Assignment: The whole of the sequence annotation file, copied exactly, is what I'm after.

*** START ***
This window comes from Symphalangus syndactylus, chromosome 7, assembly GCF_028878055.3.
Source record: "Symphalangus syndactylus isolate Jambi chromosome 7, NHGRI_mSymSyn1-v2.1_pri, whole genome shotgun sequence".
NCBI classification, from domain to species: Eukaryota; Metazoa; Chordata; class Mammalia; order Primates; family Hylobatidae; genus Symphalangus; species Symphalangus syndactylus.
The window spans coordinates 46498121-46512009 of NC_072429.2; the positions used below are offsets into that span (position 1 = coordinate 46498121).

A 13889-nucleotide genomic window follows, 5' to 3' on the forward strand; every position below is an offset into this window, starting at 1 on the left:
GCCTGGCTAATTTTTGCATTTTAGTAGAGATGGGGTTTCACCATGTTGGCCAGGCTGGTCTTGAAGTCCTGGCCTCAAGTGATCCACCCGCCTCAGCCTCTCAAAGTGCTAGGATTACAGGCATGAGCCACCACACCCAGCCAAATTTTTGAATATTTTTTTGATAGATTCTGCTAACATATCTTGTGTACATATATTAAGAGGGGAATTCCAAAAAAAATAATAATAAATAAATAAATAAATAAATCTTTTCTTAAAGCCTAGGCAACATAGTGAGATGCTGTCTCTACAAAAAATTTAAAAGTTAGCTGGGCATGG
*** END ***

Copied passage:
This window comes from Symphalangus syndactylus, chromosome 7, assembly GCF_028878055.3.
Source record: "Symphalangus syndactylus isolate Jambi chromosome 7, NHGRI_mSymSyn1-v2.1_pri, whole genome shotgun sequence".
NCBI classification, from domain to species: Eukaryota; Metazoa; Chordata; class Mammalia; order Primates; family Hylobatidae; genus Symphalangus; species Symphalangus syndactylus.
The window spans coordinates 46498121-46512009 of NC_072429.2; the positions used below are offsets into that span (position 1 = coordinate 46498121).

A 13889-nucleotide genomic window follows, 5' to 3' on the forward strand; every position below is an offset into this window, starting at 1 on the left:
GCCTGGCTAATTTTTGCATTTTAGTAGAGATGGGGTTTCACCATGTTGGCCAGGCTGGTCTTGAAGTCCTGGCCTCAAGTGATCCACCCGCCTCAGCCTCTCAAAGTGCTAGGATTACAGGCATGAGCCACCACACCCAGCCAAATTTTTGAATATTTTTTTGATAGATTCTGCTAACATATCTTGTGTACATATATTAAGAGGGGAATTCCAAAAAAAATAATAATAAATAAATAAATAAATAAATCTTTTCTTAAAGCCTAGGCAACATAGTGAGATGCTGTCTCTACAAAAAATTTAAAAGTTAGCTGGGCATGG